Volcanoes seen as likely trigger for global glaciation
A 10-year string of steady volcanic eruptions may have been the trigger for a massive global cooling event that left much of the Earth encased in glaciers and ice sheets about 771 million years ago.
The eruptions could have spewed so much sulphur dioxide into the atmosphere that the planet’s climate reached a tipping point, resulting in what scientists call ‘snowball Earth,” according to a new study published this month in Geophysical Research Letters. Understanding the natural variability of climate is important to understanding current climate change driven by emission of greenhouse gases. Continue reading “What caused ‘snowball Earth?’”→
New study tracks increase in summertime haze in Colorado wilderness
Longer and hotter droughts and wildfires are polluting the once clear blue skies of the high country in the West, according to new research from the University of Utah.
The study, published this week in the journal Environmental Research Letters, found a link between the severity of drought in the Intermountain West and summertime air quality. Climate projections suggest that drought and wildfire risk will continue to increase in coming decades.
New research tracks aerosols from volcanic eruptions
FRISCO — Sunlight-reflecting particles from relatively small volcanic eruptions may add up to have a significant effect on global temperatures, according to a new climate study that tries to quantify the cumulative impact of aerosols from volcanoes.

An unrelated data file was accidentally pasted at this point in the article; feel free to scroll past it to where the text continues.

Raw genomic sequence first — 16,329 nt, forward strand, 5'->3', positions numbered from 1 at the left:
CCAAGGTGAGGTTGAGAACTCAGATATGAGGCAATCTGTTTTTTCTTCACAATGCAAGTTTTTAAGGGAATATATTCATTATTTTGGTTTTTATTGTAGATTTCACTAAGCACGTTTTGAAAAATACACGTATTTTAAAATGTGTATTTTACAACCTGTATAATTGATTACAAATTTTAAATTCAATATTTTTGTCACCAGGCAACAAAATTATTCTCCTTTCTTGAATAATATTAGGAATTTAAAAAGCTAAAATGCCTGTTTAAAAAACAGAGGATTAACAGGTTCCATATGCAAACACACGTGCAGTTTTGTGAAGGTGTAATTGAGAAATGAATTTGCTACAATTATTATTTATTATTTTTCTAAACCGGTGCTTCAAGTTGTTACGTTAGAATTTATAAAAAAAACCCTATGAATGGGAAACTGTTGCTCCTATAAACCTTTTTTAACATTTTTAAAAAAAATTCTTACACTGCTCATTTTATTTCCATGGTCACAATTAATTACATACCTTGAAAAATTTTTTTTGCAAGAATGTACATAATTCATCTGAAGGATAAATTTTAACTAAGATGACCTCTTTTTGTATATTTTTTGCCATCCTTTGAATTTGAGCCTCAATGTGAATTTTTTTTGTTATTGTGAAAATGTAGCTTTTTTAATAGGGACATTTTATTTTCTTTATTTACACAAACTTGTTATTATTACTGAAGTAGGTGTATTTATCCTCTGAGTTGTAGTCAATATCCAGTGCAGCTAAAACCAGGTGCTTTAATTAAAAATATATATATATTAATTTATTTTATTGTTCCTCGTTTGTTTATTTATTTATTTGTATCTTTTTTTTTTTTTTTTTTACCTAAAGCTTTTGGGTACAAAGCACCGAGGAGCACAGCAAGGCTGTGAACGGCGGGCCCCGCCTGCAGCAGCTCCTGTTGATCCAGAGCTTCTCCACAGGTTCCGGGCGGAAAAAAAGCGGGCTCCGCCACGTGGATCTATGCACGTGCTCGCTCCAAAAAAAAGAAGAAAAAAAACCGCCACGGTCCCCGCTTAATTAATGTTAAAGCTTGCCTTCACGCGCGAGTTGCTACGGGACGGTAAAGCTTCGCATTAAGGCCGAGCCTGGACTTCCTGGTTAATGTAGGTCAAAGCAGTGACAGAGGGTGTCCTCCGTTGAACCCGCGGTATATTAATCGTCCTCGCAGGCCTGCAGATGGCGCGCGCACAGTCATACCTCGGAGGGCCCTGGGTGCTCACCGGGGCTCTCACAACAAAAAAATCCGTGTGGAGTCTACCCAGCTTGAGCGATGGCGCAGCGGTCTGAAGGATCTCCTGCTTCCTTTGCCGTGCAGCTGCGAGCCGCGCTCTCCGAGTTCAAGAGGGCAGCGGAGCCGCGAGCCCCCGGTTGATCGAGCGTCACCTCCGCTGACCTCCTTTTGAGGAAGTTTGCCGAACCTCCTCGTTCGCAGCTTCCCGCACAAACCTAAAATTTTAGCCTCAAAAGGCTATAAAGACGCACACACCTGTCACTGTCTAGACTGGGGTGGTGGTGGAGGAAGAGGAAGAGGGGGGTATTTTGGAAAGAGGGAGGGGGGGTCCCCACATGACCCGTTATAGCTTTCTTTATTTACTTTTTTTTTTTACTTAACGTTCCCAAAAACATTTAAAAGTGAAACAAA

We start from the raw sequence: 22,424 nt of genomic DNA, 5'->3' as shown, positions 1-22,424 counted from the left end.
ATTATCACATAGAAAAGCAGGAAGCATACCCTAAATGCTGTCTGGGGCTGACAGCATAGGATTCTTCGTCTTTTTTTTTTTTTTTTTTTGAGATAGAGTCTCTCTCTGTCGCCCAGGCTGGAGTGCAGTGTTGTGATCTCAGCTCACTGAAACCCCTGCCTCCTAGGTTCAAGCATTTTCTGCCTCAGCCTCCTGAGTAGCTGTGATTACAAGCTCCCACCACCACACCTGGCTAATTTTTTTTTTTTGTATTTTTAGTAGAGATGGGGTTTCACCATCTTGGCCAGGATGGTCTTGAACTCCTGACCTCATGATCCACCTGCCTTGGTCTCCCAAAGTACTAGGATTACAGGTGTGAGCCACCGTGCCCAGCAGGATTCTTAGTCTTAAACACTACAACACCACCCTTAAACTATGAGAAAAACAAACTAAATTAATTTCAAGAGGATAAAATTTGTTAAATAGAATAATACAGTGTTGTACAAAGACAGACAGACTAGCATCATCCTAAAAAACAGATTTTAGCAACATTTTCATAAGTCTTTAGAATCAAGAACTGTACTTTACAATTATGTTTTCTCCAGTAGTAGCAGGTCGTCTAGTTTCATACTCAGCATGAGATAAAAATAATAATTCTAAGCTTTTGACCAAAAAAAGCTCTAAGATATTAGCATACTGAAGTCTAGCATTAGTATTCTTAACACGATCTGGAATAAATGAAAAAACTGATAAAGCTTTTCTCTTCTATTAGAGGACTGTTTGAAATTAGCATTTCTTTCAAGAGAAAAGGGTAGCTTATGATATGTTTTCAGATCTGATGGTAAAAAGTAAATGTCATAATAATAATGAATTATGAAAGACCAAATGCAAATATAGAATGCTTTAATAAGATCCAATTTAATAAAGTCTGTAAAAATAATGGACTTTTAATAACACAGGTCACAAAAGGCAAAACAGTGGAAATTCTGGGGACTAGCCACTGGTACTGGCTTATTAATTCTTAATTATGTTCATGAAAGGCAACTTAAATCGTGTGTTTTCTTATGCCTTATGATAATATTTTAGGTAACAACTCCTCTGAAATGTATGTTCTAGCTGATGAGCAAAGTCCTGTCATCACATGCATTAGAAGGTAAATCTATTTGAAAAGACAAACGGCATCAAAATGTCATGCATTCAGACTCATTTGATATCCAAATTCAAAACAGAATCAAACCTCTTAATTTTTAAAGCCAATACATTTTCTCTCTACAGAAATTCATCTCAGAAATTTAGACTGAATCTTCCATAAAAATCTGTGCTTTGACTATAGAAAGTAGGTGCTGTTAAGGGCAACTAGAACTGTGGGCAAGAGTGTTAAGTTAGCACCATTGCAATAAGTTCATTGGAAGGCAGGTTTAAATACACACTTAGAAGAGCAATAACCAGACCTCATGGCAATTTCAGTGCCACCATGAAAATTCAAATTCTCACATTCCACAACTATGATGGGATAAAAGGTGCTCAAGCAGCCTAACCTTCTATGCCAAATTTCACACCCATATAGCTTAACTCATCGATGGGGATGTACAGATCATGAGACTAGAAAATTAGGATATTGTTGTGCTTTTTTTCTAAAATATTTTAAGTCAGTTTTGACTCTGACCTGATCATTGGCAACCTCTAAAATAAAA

According to the research, based on a combination of measurements taken on the ground, in the air and from satellites, small volcanic eruptions that occurred between 2000 and 2013 deflected almost double the amount of solar radiation previously estimated.
‘Human activity has played a significant role in altering the seasonal monsoon rainfall on which billions of people depend’
FRISCO — A 10 percent drop in overall monsoon rainfall in the northern hemisphere during past 50 years is outside the range of natural climate variability, Scottish researchers said after a detailed analysis of weather data.
Researchers starting to take nuanced look at chemical composition of aerosols
FRISCO —Scientists have long known that tiny grains of airborne dust are key players in the formation of rain and snow, driving precipitation patterns across the drought-stricken western U.S. and other areas.
New research suggests that the exact chemical make-up of that dust, including microbes found in it, is the key to how much rain and snow falls from clouds. The information could help better predict rain events, as well as explain how air pollution from a variety of sources influences regional climate in general.